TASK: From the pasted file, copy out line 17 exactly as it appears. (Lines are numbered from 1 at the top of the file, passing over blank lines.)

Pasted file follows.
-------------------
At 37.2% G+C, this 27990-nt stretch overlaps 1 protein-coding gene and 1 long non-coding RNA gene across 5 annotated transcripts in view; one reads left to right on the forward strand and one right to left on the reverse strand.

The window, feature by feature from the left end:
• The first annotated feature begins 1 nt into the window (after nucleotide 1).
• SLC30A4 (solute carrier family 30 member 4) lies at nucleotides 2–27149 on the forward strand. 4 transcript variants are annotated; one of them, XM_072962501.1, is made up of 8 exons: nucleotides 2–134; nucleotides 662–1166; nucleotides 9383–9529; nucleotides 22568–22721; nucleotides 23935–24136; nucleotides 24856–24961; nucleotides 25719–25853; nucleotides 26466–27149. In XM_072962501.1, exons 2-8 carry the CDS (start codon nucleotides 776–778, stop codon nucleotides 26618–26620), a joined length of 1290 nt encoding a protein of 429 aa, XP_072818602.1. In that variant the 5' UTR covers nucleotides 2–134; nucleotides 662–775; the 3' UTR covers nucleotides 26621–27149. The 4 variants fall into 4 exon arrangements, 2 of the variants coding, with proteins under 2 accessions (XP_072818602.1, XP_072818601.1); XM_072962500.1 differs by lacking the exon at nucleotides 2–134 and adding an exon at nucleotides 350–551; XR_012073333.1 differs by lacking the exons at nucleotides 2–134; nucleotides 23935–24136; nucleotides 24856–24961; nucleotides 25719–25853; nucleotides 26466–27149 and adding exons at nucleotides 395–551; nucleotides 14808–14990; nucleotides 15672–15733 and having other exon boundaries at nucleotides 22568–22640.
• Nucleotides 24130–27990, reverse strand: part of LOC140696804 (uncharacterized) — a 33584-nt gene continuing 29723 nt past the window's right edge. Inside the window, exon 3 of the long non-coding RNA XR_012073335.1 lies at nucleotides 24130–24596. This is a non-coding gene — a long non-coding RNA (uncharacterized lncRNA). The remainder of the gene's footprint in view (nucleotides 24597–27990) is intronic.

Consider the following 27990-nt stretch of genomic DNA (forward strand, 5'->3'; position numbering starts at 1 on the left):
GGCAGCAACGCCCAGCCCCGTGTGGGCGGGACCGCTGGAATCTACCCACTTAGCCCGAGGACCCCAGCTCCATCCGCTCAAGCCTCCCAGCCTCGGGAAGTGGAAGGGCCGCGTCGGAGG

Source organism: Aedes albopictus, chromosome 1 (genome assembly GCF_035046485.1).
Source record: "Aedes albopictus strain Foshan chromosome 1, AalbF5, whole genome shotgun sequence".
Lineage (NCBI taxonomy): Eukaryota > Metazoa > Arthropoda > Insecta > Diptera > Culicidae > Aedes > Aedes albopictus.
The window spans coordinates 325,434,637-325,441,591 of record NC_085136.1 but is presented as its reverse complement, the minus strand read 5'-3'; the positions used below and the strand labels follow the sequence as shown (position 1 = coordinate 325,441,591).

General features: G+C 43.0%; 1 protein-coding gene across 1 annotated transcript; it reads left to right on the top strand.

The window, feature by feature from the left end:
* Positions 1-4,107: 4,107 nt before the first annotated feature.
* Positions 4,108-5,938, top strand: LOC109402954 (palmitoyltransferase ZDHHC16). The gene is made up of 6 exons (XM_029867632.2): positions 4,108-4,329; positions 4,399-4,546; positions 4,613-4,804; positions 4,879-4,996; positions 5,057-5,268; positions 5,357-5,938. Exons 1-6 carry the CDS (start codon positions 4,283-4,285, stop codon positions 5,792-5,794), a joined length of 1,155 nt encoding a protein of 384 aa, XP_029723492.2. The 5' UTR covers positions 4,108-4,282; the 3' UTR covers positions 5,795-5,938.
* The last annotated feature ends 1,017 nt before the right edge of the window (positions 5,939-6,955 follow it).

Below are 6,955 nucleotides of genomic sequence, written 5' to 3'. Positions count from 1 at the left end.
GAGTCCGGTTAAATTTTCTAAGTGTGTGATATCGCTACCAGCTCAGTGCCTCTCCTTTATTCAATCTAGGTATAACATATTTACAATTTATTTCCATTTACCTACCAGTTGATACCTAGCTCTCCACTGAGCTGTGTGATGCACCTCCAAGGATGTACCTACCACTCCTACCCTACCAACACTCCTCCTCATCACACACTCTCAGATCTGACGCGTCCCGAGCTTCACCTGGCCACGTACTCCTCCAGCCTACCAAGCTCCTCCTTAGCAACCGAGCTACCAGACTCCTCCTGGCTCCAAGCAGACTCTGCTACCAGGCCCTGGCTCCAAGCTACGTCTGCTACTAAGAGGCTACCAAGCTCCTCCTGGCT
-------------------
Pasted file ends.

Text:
Below are 6,955 nucleotides of genomic sequence, written 5' to 3'. Positions count from 1 at the left end.